“We do not accept unsolicited materials” and “we are not accepting new artist submissions” are messages sometimes found on the websites of art consultants/advisors and galleries. Although the phrases are annoying, these artworld venues are actually doing you a favor by announcing their myopic vision and limitations. What the website message should say is “Artist beware. I am lazy and insecure. I only work with artists who have been validated by art critics, museum curators or other galleries, and this laziness spills over to my lack of marketing abilities when representing you.”

Art consultants/advisors and galleries who work with contemporary artists should always be on the lookout for artists. If it were not for artists, art consultants/advisors and gallery owners would not have an occupation.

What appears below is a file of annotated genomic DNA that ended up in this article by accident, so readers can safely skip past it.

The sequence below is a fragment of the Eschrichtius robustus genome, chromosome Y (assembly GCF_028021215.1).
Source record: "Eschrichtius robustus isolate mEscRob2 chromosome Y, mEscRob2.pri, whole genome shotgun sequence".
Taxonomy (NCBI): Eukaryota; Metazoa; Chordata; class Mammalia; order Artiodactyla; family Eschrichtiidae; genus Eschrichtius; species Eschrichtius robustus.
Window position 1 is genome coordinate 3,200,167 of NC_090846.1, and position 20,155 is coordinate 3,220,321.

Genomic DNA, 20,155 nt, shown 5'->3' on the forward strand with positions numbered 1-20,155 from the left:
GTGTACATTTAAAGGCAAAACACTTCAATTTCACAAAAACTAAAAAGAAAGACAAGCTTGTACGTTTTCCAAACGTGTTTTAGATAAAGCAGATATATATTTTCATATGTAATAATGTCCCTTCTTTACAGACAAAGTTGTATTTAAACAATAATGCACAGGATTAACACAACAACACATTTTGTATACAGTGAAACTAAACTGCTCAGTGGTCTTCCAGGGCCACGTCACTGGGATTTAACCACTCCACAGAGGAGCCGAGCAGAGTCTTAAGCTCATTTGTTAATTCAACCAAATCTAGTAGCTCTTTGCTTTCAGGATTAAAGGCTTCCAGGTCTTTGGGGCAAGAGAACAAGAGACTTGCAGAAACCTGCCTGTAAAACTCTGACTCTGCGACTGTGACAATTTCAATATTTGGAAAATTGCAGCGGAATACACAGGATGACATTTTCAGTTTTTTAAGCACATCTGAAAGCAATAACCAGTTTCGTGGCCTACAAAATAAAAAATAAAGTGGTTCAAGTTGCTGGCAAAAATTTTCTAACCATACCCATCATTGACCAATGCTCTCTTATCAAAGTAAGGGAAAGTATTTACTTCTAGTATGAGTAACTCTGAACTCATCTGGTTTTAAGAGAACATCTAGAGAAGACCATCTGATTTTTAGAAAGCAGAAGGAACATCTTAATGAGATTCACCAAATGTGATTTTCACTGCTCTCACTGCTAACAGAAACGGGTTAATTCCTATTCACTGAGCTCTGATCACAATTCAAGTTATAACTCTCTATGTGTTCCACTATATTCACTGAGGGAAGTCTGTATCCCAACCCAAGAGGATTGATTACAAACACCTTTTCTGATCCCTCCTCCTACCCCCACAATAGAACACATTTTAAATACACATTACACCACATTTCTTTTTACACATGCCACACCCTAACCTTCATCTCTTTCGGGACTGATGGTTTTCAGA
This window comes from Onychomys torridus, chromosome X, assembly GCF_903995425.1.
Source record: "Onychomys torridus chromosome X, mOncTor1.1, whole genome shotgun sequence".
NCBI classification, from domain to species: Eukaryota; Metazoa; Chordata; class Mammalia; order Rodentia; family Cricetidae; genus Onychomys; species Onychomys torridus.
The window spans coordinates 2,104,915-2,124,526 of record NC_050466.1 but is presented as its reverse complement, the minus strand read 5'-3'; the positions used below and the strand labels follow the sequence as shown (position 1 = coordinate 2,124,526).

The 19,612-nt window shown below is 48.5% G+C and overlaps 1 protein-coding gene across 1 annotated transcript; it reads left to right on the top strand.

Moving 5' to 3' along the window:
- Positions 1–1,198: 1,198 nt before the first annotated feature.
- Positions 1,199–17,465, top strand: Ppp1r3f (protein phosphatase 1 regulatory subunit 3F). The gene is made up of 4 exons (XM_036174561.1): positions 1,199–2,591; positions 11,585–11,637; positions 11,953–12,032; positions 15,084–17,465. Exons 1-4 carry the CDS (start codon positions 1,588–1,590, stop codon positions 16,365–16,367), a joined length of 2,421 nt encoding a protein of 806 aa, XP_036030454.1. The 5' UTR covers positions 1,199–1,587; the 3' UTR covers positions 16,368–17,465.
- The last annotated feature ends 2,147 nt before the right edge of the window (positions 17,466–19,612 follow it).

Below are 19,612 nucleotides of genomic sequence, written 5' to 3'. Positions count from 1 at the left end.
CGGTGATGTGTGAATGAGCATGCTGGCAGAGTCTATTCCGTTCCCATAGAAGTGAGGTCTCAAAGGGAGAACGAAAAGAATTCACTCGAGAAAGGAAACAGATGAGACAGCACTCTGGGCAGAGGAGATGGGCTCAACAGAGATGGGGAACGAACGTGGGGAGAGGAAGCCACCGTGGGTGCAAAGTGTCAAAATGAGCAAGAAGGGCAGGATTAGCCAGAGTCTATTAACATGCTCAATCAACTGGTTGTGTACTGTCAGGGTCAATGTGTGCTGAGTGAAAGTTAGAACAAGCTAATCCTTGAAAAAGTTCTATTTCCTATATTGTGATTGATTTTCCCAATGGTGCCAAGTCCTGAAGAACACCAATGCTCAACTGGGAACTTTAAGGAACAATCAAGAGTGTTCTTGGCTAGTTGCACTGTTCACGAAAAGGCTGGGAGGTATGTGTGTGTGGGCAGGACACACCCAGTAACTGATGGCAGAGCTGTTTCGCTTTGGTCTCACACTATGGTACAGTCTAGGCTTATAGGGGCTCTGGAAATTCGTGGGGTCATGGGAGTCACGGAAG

In various editions of my book I have pointed out that one of the biggest attractions for becoming an art dealer is that the title comes with instant respect, awe, and power. However being an art dealer requires no qualifications or certification. Anyone can become a dealer, and it seems apparent that anyone and everyone have become art dealers, as evidenced by a general lack of good business and marketing skills and high business standards. Also prevalent is a lack of sensitivity toward artists and a lack of basic knowledge about art. As arts writer Tim Schneider puts it: “opening an American art gallery today demands less verified evidence of expertise than installing home-entertainment systems, braiding hair, or pumping gas – three occupations for which certain US states still require specific training or certification exams.”